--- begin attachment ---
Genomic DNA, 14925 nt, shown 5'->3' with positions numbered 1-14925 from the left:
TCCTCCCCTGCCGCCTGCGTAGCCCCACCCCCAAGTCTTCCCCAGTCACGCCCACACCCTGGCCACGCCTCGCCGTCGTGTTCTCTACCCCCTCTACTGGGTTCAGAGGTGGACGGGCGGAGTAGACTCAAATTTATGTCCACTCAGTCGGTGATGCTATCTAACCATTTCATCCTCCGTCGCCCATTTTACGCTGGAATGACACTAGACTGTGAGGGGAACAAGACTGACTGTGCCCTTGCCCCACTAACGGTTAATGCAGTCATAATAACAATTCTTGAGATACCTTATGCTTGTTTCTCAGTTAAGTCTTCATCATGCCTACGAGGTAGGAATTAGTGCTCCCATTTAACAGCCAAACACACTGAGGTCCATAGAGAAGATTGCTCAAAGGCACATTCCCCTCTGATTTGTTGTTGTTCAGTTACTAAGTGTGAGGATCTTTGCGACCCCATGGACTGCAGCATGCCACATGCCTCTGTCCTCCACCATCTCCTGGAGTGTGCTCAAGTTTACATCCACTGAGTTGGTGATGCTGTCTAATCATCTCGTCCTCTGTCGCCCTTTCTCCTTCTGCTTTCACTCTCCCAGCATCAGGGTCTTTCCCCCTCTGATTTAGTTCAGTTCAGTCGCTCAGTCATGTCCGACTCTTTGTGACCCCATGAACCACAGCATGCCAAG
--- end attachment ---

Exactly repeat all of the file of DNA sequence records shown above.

Genomic DNA, 14925 nt, shown 5'->3' with positions numbered 1-14925 from the left:
TCCTCCCCTGCCGCCTGCGTAGCCCCACCCCCAAGTCTTCCCCAGTCACGCCCACACCCTGGCCACGCCTCGCCGTCGTGTTCTCTACCCCCTCTACTGGGTTCAGAGGTGGACGGGCGGAGTAGACTCAAATTTATGTCCACTCAGTCGGTGATGCTATCTAACCATTTCATCCTCCGTCGCCCATTTTACGCTGGAATGACACTAGACTGTGAGGGGAACAAGACTGACTGTGCCCTTGCCCCACTAACGGTTAATGCAGTCATAATAACAATTCTTGAGATACCTTATGCTTGTTTCTCAGTTAAGTCTTCATCATGCCTACGAGGTAGGAATTAGTGCTCCCATTTAACAGCCAAACACACTGAGGTCCATAGAGAAGATTGCTCAAAGGCACATTCCCCTCTGATTTGTTGTTGTTCAGTTACTAAGTGTGAGGATCTTTGCGACCCCATGGACTGCAGCATGCCACATGCCTCTGTCCTCCACCATCTCCTGGAGTGTGCTCAAGTTTACATCCACTGAGTTGGTGATGCTGTCTAATCATCTCGTCCTCTGTCGCCCTTTCTCCTTCTGCTTTCACTCTCCCAGCATCAGGGTCTTTCCCCCTCTGATTTAGTTCAGTTCAGTCGCTCAGTCATGTCCGACTCTTTGTGACCCCATGAACCACAGCATGCCAAG